No one will deny Cate Blanchett could play the phone book and it would be amazing. So to say her performance as Hela in Thor: Ragnarok is wonderful is a foregone conclusion. But Hela as a character opens the door to comparing her with the Marvel and DC universes’ other villainesses, of which there are not many. pantheon of female villainesses throughout the Marvel and DC universes. While the comic adaptations have a bevy of female characters, the female villain remains an untapped market, and at certain points in Thor: Ragnarok, Hela implies that, regardless of how far we’ve come, the future of evil remains a male-dominated market.
To discuss a female character’s looks should be reductive, but it remains a factor in how villainy is portrayed if you’re female. Cate Blanchett is naturally flawless, but none of Hela’s power or authority is enhanced or diminished by her looks. Her outfit is standard black, and though form-fitting it’s never meant to present her sexually. Compare this to Emma Frost in X-Men: First Class, played by January Jones, whose character is a “honeypot” meant to entice men strictly with her looks. Her costumes consist of assorted lingerie or other cleavage-baring outfits. Her powers, such as the ability to shift into diamond form, act as a metaphor for how women are perceived as jewels or precious gems.
The idea of beauty as power, and how the lack of it fosters evil, appears in more than one comic adaptation. The 2004 version of Catwoman sees Sharon Stone as Laurel Hedare, a woman obsessed with aging whose face disintegrates from dangerous makeup. More recently, the evil mastermind in Wonder Woman, Dr. Maru, aka “Dr. Poison,” covers her face a la The Phantom of the Opera to hide her disfigured visage. For Hela, beauty is irrelevant. She craves power and authority and attains it with strength and aggression strong enough to destroy Thor’s hammer, Mjolnir.
The nature of superpowers is often poorly defined for female villains. The majority have various methods of telepathy (such is with Emma Frost) or the ability to manipulate images. In Avengers: Age of Ultron, Scarlet Witch does the latter, illustrating nightmares for those affected by them. But the return of “pretty powers” remains, as in the case of Angel in X-Men: First Class, who possesses fairy wings and the ability to shoot fireballs from her mouth. Hela’s power lies in strength. She’s presented as an agile fighter, able to take on an Asgardian army single-handedly. Unlike the other villainesses mentioned, Hela is equal to her male counterparts, which only strengthens her motive for demanding she rule Asgard.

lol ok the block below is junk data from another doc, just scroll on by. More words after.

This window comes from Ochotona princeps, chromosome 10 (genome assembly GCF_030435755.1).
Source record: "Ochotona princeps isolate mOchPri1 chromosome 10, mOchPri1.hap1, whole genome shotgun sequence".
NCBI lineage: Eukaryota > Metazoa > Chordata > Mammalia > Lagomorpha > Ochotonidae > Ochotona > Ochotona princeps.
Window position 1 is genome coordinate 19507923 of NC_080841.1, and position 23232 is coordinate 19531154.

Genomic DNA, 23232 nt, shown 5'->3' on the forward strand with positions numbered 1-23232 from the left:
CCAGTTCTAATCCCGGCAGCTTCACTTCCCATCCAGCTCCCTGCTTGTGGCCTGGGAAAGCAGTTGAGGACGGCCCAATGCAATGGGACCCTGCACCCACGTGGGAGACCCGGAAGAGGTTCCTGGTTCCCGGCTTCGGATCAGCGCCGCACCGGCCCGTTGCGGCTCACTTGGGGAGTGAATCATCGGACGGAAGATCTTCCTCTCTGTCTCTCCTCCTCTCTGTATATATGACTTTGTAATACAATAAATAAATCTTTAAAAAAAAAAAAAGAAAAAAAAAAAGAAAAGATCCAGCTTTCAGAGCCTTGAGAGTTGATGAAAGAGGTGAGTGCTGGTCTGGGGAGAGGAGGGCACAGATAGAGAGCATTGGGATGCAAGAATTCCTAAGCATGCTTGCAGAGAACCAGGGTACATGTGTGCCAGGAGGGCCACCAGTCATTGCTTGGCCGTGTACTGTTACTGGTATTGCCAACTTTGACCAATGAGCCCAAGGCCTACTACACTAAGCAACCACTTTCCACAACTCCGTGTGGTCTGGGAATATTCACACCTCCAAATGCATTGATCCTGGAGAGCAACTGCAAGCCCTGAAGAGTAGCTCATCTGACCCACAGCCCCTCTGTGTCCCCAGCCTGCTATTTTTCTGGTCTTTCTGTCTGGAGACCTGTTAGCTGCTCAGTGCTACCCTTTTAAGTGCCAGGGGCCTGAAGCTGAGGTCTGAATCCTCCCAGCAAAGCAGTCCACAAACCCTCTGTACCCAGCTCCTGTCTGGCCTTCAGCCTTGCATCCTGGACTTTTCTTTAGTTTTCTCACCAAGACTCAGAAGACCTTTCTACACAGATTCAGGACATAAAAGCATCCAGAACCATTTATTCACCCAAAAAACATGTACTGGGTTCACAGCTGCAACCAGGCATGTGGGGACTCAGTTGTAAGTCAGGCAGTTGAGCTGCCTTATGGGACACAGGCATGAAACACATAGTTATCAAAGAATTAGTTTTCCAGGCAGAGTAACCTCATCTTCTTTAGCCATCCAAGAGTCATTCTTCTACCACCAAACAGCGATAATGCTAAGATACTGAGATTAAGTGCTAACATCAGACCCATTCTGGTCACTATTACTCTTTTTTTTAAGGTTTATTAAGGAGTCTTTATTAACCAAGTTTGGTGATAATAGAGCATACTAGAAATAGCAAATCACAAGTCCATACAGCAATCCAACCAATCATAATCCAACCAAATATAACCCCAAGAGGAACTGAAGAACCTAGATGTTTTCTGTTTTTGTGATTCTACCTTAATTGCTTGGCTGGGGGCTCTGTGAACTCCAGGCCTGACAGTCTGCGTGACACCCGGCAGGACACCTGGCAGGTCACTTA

Hela’s backstory is the only unique element about her, and does the most toward distinguishing her from the female villains of the past. Revenge is a commonality of all villains, male or female, yet Hela’s motivations go to the very roots of religion and patriarchy itself. The first born of Odin’s (Anthony Hopkins) children, Hela believes she should be allowed to rule by seniority. The transition of power going to Thor (Chris Hemsworth), the first biological son of Odin’s, connects back to primogeniture, wherein only the eldest son — regardless of any female children born first — automatically received an inheritance.
Yet Hela’s roots of hatred go deeper. In one scene she takes in Renaissance-esque paintings of Odin, Thor, and Loki (Tom Hiddleston), not unlike common Catholic depictions of God and Christ. The men are presented with golden halos above their heads as a history of male dominance is deified and presented as glorious. This is Hela’s main source of hostility: when war plays out with men it’s presented as the road to power and omnipotence, yet the entire history of religious teaching — particularly Catholic-aimed teaching — is male dominated. Later, after Hela takes over Asgard, the paintings depict her at the right hand of Odin, a female recontextualization of eons of oppression.
It’s worth considering why Hela’s evil is relegated to the role of villain and Loki, a character who has tried to kill his brother and family over two films now, is just a lovable “trickster.” Why do male villains — another prime example being X-Men’s Magneto — get a shot at redemption, or at least an attempt to mitigate their villainy, while female characters don’t? Like Loki, Hela feels thrown over for Thor, and finds her father’s turn from vengeful, power-mad deity into benevolent God-King to be hypocritical. The question could lie in that return to patriarchy, and while Hela is presented as equally domineering as Thor, the female leader in Asgard is just impossible.
Compare Hela to Tessa Thompson’s Valkyrie. Valkyrie is independent and powerful; she’s also plagued by a dark past that, not unlike many male characters, gives her a drinking problem. But where Valkyrie is set up as the antihero, she has no aspirations to take Thor’s place. She’s willing to work alongside, but never overshadow.
Regardless, Hela opens the door to villainesses who don’t have to rely on their sexuality and looks as “advantages” or the reason for their turn to the dark side. Her motivations go beyond the plot of the film and look at the role of gender in society itself. It’s not a flawless gender study, but did you ever expect to see something like this at all in a Thor movie?
Kristen Lopez fights the patriarchy in Sacramento.